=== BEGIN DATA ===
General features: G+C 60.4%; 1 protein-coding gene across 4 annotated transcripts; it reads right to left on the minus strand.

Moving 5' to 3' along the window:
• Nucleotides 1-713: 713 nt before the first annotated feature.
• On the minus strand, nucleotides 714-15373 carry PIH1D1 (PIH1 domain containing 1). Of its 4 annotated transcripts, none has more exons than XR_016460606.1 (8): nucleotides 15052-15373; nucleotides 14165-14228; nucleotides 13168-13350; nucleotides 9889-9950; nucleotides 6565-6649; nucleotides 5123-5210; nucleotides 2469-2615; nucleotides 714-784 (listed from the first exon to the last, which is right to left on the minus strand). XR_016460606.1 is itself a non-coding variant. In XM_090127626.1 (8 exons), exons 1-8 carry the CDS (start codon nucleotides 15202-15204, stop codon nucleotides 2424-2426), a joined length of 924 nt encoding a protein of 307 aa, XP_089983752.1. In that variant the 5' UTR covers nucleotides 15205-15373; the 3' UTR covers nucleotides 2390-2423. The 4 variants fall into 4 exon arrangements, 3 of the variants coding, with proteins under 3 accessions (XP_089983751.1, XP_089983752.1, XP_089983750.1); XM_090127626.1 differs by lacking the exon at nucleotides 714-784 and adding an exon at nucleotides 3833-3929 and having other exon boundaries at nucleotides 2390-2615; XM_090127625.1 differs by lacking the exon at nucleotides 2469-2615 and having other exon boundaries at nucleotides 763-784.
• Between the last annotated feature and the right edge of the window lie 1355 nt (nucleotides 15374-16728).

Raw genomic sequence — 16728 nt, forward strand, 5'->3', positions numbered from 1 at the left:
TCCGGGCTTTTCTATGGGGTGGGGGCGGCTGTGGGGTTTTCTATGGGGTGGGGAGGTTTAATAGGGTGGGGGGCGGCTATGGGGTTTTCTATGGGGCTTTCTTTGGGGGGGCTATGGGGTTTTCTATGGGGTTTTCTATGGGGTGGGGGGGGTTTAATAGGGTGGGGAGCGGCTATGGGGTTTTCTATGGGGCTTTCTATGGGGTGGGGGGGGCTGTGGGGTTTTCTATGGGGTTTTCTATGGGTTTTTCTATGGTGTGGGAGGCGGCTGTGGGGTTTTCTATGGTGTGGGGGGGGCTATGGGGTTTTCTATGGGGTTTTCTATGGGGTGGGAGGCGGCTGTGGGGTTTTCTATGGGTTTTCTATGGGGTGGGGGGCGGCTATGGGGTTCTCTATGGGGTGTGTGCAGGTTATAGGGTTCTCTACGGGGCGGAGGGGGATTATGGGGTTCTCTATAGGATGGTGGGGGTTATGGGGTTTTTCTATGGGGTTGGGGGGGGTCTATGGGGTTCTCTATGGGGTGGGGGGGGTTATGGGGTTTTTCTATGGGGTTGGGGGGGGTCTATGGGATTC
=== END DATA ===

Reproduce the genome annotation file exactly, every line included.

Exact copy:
General features: G+C 60.4%; 1 protein-coding gene across 4 annotated transcripts; it reads right to left on the minus strand.

Moving 5' to 3' along the window:
• Nucleotides 1-713: 713 nt before the first annotated feature.
• On the minus strand, nucleotides 714-15373 carry PIH1D1 (PIH1 domain containing 1). Of its 4 annotated transcripts, none has more exons than XR_016460606.1 (8): nucleotides 15052-15373; nucleotides 14165-14228; nucleotides 13168-13350; nucleotides 9889-9950; nucleotides 6565-6649; nucleotides 5123-5210; nucleotides 2469-2615; nucleotides 714-784 (listed from the first exon to the last, which is right to left on the minus strand). XR_016460606.1 is itself a non-coding variant. In XM_090127626.1 (8 exons), exons 1-8 carry the CDS (start codon nucleotides 15202-15204, stop codon nucleotides 2424-2426), a joined length of 924 nt encoding a protein of 307 aa, XP_089983752.1. In that variant the 5' UTR covers nucleotides 15205-15373; the 3' UTR covers nucleotides 2390-2423. The 4 variants fall into 4 exon arrangements, 3 of the variants coding, with proteins under 3 accessions (XP_089983751.1, XP_089983752.1, XP_089983750.1); XM_090127626.1 differs by lacking the exon at nucleotides 714-784 and adding an exon at nucleotides 3833-3929 and having other exon boundaries at nucleotides 2390-2615; XM_090127625.1 differs by lacking the exon at nucleotides 2469-2615 and having other exon boundaries at nucleotides 763-784.
• Between the last annotated feature and the right edge of the window lie 1355 nt (nucleotides 15374-16728).

Raw genomic sequence — 16728 nt, forward strand, 5'->3', positions numbered from 1 at the left:
TCCGGGCTTTTCTATGGGGTGGGGGCGGCTGTGGGGTTTTCTATGGGGTGGGGAGGTTTAATAGGGTGGGGGGCGGCTATGGGGTTTTCTATGGGGCTTTCTTTGGGGGGGCTATGGGGTTTTCTATGGGGTTTTCTATGGGGTGGGGGGGGTTTAATAGGGTGGGGAGCGGCTATGGGGTTTTCTATGGGGCTTTCTATGGGGTGGGGGGGGCTGTGGGGTTTTCTATGGGGTTTTCTATGGGTTTTTCTATGGTGTGGGAGGCGGCTGTGGGGTTTTCTATGGTGTGGGGGGGGCTATGGGGTTTTCTATGGGGTTTTCTATGGGGTGGGAGGCGGCTGTGGGGTTTTCTATGGGTTTTCTATGGGGTGGGGGGCGGCTATGGGGTTCTCTATGGGGTGTGTGCAGGTTATAGGGTTCTCTACGGGGCGGAGGGGGATTATGGGGTTCTCTATAGGATGGTGGGGGTTATGGGGTTTTTCTATGGGGTTGGGGGGGGTCTATGGGGTTCTCTATGGGGTGGGGGGGGTTATGGGGTTTTTCTATGGGGTTGGGGGGGGTCTATGGGATTC